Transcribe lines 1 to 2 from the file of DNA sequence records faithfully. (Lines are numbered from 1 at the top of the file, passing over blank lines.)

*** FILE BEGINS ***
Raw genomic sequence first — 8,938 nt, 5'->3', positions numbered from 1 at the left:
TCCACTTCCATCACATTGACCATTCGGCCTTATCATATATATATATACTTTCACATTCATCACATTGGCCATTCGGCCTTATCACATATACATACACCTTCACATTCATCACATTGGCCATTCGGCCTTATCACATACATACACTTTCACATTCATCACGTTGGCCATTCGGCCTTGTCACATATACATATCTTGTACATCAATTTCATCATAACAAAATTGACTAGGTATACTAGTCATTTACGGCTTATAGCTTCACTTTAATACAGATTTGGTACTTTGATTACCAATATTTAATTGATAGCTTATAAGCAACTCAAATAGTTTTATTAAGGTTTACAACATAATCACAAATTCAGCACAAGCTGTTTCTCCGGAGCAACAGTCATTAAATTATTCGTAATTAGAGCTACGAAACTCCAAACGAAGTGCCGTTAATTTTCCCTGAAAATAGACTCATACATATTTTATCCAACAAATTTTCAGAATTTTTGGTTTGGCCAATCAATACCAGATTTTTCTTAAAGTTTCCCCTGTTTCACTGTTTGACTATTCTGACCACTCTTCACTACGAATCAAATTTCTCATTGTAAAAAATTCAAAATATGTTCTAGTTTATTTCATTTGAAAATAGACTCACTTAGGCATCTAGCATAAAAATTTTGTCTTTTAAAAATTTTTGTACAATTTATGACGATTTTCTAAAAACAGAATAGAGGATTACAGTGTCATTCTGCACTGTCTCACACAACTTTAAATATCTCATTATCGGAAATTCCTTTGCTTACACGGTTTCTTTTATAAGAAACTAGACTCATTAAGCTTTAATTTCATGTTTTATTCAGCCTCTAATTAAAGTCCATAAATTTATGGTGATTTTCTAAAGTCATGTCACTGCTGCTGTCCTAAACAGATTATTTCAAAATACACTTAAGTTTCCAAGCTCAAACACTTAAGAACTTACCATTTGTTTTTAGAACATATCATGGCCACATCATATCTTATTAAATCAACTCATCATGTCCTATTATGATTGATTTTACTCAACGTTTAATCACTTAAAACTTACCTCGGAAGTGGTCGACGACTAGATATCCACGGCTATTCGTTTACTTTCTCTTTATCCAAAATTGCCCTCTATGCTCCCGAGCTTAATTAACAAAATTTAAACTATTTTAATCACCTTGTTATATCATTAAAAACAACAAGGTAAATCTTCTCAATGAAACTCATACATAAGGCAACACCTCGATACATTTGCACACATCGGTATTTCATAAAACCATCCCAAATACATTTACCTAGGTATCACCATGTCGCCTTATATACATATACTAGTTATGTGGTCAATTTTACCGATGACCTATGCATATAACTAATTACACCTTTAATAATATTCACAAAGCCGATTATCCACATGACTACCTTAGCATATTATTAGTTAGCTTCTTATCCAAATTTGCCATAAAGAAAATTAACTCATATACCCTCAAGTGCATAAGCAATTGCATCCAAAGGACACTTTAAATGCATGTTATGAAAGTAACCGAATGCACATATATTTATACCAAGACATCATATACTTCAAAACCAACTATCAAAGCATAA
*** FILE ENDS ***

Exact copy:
Raw genomic sequence first — 8,938 nt, 5'->3', positions numbered from 1 at the left:
TCCACTTCCATCACATTGACCATTCGGCCTTATCATATATATATATACTTTCACATTCATCACATTGGCCATTCGGCCTTATCACATATACATACACCTTCACATTCATCACATTGGCCATTCGGCCTTATCACATACATACACTTTCACATTCATCACGTTGGCCATTCGGCCTTGTCACATATACATATCTTGTACATCAATTTCATCATAACAAAATTGACTAGGTATACTAGTCATTTACGGCTTATAGCTTCACTTTAATACAGATTTGGTACTTTGATTACCAATATTTAATTGATAGCTTATAAGCAACTCAAATAGTTTTATTAAGGTTTACAACATAATCACAAATTCAGCACAAGCTGTTTCTCCGGAGCAACAGTCATTAAATTATTCGTAATTAGAGCTACGAAACTCCAAACGAAGTGCCGTTAATTTTCCCTGAAAATAGACTCATACATATTTTATCCAACAAATTTTCAGAATTTTTGGTTTGGCCAATCAATACCAGATTTTTCTTAAAGTTTCCCCTGTTTCACTGTTTGACTATTCTGACCACTCTTCACTACGAATCAAATTTCTCATTGTAAAAAATTCAAAATATGTTCTAGTTTATTTCATTTGAAAATAGACTCACTTAGGCATCTAGCATAAAAATTTTGTCTTTTAAAAATTTTTGTACAATTTATGACGATTTTCTAAAAACAGAATAGAGGATTACAGTGTCATTCTGCACTGTCTCACACAACTTTAAATATCTCATTATCGGAAATTCCTTTGCTTACACGGTTTCTTTTATAAGAAACTAGACTCATTAAGCTTTAATTTCATGTTTTATTCAGCCTCTAATTAAAGTCCATAAATTTATGGTGATTTTCTAAAGTCATGTCACTGCTGCTGTCCTAAACAGATTATTTCAAAATACACTTAAGTTTCCAAGCTCAAACACTTAAGAACTTACCATTTGTTTTTAGAACATATCATGGCCACATCATATCTTATTAAATCAACTCATCATGTCCTATTATGATTGATTTTACTCAACGTTTAATCACTTAAAACTTACCTCGGAAGTGGTCGACGACTAGATATCCACGGCTATTCGTTTACTTTCTCTTTATCCAAAATTGCCCTCTATGCTCCCGAGCTTAATTAACAAAATTTAAACTATTTTAATCACCTTGTTATATCATTAAAAACAACAAGGTAAATCTTCTCAATGAAACTCATACATAAGGCAACACCTCGATACATTTGCACACATCGGTATTTCATAAAACCATCCCAAATACATTTACCTAGGTATCACCATGTCGCCTTATATACATATACTAGTTATGTGGTCAATTTTACCGATGACCTATGCATATAACTAATTACACCTTTAATAATATTCACAAAGCCGATTATCCACATGACTACCTTAGCATATTATTAGTTAGCTTCTTATCCAAATTTGCCATAAAGAAAATTAACTCATATACCCTCAAGTGCATAAGCAATTGCATCCAAAGGACACTTTAAATGCATGTTATGAAAGTAACCGAATGCACATATATTTATACCAAGACATCATATACTTCAAAACCAACTATCAAAGCATAA